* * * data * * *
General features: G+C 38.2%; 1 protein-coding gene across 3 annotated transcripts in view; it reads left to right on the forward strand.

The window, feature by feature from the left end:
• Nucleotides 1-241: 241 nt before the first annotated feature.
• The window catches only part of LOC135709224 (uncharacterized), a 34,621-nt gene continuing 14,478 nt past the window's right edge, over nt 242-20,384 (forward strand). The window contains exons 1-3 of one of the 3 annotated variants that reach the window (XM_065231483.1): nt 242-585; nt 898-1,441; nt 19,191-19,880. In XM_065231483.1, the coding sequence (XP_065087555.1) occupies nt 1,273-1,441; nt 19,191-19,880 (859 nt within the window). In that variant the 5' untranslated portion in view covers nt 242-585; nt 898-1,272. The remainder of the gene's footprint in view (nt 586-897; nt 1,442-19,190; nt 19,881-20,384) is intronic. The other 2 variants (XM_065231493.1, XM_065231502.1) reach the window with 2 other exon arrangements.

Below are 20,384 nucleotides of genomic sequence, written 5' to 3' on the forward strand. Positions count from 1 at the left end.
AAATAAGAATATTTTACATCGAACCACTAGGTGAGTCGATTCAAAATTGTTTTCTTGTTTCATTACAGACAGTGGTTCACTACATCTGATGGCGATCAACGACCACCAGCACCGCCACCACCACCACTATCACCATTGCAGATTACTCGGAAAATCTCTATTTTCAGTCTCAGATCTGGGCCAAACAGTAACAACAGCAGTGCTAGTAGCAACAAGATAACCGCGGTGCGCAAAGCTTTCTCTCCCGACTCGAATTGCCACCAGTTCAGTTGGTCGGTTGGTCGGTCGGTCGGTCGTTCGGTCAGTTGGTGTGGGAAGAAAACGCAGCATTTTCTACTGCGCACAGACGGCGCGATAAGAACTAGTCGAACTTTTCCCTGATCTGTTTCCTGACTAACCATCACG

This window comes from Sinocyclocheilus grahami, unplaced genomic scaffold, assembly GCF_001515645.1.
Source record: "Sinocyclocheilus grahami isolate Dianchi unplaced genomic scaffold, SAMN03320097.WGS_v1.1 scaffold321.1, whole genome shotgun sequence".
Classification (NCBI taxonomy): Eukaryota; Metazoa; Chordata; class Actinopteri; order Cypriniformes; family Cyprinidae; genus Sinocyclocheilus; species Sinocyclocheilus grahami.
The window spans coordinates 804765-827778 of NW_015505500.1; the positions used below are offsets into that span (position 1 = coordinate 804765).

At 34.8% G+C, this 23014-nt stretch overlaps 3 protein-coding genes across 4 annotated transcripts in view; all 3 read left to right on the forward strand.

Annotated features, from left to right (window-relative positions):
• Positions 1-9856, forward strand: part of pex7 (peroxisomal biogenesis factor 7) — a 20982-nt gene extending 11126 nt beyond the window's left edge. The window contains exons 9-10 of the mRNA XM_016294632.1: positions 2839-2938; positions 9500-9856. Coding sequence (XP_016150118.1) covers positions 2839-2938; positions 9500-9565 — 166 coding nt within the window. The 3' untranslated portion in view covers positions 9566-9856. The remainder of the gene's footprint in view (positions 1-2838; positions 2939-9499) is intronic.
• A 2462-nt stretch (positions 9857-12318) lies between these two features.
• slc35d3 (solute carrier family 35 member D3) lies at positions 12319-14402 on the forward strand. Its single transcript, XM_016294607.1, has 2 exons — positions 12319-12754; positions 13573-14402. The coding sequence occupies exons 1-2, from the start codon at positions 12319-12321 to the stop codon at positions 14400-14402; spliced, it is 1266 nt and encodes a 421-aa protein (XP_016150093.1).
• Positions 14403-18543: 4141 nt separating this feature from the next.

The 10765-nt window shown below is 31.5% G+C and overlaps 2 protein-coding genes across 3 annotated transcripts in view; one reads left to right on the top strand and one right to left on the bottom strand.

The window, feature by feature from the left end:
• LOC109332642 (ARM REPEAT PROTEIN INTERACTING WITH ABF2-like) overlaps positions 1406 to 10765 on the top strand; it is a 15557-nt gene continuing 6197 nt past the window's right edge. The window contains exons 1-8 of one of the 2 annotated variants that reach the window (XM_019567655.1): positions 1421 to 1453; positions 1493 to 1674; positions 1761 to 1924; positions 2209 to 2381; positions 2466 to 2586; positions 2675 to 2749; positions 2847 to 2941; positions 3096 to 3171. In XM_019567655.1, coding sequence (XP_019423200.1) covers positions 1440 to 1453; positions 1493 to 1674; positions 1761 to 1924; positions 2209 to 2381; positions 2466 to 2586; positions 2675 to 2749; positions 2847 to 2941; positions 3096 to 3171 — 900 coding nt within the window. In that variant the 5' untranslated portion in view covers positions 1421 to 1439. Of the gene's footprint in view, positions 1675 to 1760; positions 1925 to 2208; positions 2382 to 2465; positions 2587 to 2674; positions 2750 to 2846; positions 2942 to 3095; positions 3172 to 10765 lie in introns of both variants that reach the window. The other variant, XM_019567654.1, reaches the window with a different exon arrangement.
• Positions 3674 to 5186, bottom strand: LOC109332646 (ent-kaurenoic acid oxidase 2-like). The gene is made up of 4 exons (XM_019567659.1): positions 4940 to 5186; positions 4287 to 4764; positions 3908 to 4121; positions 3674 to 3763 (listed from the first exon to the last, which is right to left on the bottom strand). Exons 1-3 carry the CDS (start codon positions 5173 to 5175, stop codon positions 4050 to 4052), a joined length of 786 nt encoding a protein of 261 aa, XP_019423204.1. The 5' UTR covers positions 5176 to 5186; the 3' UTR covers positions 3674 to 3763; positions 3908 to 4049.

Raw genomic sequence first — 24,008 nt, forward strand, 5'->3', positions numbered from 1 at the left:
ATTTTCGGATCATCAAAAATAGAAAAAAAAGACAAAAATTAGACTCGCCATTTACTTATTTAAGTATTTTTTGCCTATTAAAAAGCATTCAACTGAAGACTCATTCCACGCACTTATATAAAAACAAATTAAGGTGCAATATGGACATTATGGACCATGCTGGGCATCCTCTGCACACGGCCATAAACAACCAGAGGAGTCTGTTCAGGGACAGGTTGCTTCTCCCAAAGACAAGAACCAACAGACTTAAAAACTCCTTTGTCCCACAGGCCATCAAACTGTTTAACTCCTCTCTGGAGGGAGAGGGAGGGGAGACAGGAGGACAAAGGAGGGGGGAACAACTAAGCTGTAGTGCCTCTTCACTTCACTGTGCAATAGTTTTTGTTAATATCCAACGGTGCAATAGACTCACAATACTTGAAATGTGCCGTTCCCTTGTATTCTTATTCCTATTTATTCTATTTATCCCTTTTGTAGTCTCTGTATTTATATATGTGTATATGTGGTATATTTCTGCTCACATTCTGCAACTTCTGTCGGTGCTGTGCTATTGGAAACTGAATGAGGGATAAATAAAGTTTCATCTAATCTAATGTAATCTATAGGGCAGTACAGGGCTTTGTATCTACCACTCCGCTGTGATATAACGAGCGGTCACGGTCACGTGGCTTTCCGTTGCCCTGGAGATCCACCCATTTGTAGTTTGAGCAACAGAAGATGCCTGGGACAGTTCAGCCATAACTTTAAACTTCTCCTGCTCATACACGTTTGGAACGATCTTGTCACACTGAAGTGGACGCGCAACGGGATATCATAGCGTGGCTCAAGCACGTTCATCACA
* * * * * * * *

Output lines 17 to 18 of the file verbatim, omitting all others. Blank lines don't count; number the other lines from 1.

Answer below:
The 10765-nt window shown below is 31.5% G+C and overlaps 2 protein-coding genes across 3 annotated transcripts in view; one reads left to right on the top strand and one right to left on the bottom strand.

The window, feature by feature from the left end: